Midmar home to hub of waste innovations and solutions

On June 11 a crowd gathered at the Wildlands Recycling Depot at Midmar, Howick to officially launch WISH – Waste, Innovation & Solutions Hub.

WISH has been enabled by Dow (sustainable materials science company), which has made a global commitment to address plastic pollution and ensure that plastic waste does not enter the environment, but is treated as too valuable to be lost to waste. WISH is also a result of a partnership with “The Pyrolysis Group” in association with USE-IT, a Durban based recycling non-profit.

Speaking at the launch, Wildlands’ Recycling Manager Hanno Langenhoven said: “I am excited and privileged to be part of a journey that looks at real solutions to the waste problem. If we fail to transcend the focus on recycling and come up with value-add solutions, we will continue to struggle with the ever-increasing waste problem, as well as consequential negative environmental impacts and health issues.”

The WISH launch uncovered an extraordinary brick machine, glass crusher and pyrolysis machine.

Mxolisi Malambule and Lindani Madlala feeding plastic into the ‘green brick’ machine at WISH. Pictures by Mariska van den Brink

The brick machine is a South African developed solution that builds on work of this kind globally. The “green brick” that this machine produces – uses no water, no cement and no sand in its production – is a world first. The 14kg building brick is made from 30% plastic and 70% glass, weighs less than a normal building brick and is much stronger. The machine can produce 200 building blocks a day, diverting 9.8kgs of glass and 4.2kgs of plastic per block from landfills.

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“The long-term vision is to place brick plants wherever the plastic problem persists, especially in communities with a lack of, or poor, service delivery. In the medium term we hope to have four brick machines in operation at our Midmar facility, with a focus on providing bricks for use in Wildlands’ community development projects, as well as supplying surrounding communities,” said Langenhoven.

Mbalenhle Radebe taking ground glass from the glass crushing machine at WISH.

“A set-up like this becomes economically viable and self-sustainable when industry take responsibility for the packaging they put into the market,” he said. “We are excited to have partnered with local confectionary manufacturer, Wedgewood Crafted Confectionery, who are doing just this, becoming plastic neutral and contributing an Extended Producer Responsibility (EPR) fee for every kg of plastic that it uses in its operations and packaging.”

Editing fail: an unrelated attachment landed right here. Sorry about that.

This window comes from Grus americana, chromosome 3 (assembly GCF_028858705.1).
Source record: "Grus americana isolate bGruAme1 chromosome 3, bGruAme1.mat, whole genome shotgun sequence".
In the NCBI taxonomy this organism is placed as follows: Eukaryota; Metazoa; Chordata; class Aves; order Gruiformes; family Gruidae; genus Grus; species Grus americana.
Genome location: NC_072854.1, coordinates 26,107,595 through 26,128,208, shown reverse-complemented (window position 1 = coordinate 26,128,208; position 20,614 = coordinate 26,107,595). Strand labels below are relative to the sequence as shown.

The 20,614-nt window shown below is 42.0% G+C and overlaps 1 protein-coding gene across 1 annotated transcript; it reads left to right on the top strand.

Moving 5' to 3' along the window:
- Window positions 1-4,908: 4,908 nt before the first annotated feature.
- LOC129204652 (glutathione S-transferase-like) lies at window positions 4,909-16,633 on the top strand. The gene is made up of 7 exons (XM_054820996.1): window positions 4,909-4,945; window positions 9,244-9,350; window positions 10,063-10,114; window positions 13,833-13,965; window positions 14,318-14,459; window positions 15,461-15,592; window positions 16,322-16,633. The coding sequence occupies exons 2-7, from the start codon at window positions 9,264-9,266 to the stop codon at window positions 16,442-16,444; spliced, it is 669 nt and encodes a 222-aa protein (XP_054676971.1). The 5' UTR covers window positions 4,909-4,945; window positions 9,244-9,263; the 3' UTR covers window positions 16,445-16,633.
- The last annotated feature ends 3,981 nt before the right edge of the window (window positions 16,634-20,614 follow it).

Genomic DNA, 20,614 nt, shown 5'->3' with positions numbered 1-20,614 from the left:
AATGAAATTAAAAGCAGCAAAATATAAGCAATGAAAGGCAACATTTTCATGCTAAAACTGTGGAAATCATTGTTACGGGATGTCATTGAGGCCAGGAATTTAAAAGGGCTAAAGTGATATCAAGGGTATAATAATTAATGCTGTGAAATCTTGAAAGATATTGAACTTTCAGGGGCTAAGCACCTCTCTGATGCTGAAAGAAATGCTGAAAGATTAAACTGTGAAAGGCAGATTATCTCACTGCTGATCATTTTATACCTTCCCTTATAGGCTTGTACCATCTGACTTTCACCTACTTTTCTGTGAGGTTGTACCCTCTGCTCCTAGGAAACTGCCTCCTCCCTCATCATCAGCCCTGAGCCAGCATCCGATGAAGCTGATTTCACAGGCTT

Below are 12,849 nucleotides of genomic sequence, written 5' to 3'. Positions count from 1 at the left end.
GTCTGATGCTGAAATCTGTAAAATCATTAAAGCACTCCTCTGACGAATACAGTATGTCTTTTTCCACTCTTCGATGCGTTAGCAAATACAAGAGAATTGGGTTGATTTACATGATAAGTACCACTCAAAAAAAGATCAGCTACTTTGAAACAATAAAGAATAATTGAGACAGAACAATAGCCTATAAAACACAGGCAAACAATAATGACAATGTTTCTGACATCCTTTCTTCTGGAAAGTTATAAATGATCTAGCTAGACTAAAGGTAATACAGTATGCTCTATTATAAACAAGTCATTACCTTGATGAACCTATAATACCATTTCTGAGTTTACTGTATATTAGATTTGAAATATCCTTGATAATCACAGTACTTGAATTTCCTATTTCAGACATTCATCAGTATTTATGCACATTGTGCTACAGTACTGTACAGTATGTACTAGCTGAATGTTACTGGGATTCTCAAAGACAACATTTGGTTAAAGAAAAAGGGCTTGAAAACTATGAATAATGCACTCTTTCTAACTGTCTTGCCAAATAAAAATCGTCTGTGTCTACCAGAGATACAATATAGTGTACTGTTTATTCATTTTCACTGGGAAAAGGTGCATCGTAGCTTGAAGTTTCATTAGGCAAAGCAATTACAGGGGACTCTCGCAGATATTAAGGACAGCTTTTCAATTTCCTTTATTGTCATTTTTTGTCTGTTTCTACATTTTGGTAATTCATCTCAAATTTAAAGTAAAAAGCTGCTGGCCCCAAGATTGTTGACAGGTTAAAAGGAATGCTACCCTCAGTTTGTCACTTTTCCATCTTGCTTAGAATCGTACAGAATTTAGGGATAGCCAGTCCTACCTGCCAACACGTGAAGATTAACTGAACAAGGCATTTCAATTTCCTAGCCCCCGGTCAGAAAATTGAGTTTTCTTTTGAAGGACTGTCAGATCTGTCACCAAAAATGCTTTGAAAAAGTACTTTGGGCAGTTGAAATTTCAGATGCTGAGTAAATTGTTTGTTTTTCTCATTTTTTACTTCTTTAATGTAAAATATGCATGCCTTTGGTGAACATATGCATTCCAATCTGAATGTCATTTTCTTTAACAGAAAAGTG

Sand blasting

“The glass crushing machine allows us to crush glass on site and separate it into four different grades,” said Langenhoven. “Some of the glass goes into our bricks and we are currently exploring other potential markets. Different grades of glass have different applications, from use in golf course sand bunkers and sand blasting, to chemical and water filtration.”

Pyrolysis, the breaking down of something using fire (pyro + lysis) is a very well-known solution worldwide. However, the combination of a small-scale reactor and a small-scale refinery to turn plastic into a fuel, is a world first. “We have successfully demonstrated that we can turn polypropylene into plastic fuel and that it can be used to power a diesel vehicle,” said Langenhoven.

Duncan Doo of the Pyrolysis Group pouring plastic fuel from the pyrolysis machine into a container at WISH.

“By joining forces with partners such as Wildlands, who are already making inroads in tackling poor waste management, we are changing the conversation around plastics and their value for society,” said Javier Constante, from Dow’s Packaging and Specialty Plastics Business. “Even after plastics have fulfilled their initial purpose, they have significant value and should be treated as important resources and recycled whenever possible. Investments like the WISH centre are enabling all partners in the plastics value chain to more towards a circular economy.”

“Making fuel and building material from plastic and other waste sources open doors to exciting opportunities for getting rid of waste as well as empowering and uplifting communities,” concluded Langenhoven.

About Dow
Dow combines technology with asset integration, innovation and global scale to achieve profitable growth and aims to become the most innovative, customer centric, inclusive and sustainable materials science company. Its performance materials, industrial intermediates and plastics businesses deliver a broad range of science-based products and solutions for customers in areas like packaging, infrastructure and consumer care. Dow operates 113 manufacturing sites in 31 countries and employs about 37 000 people.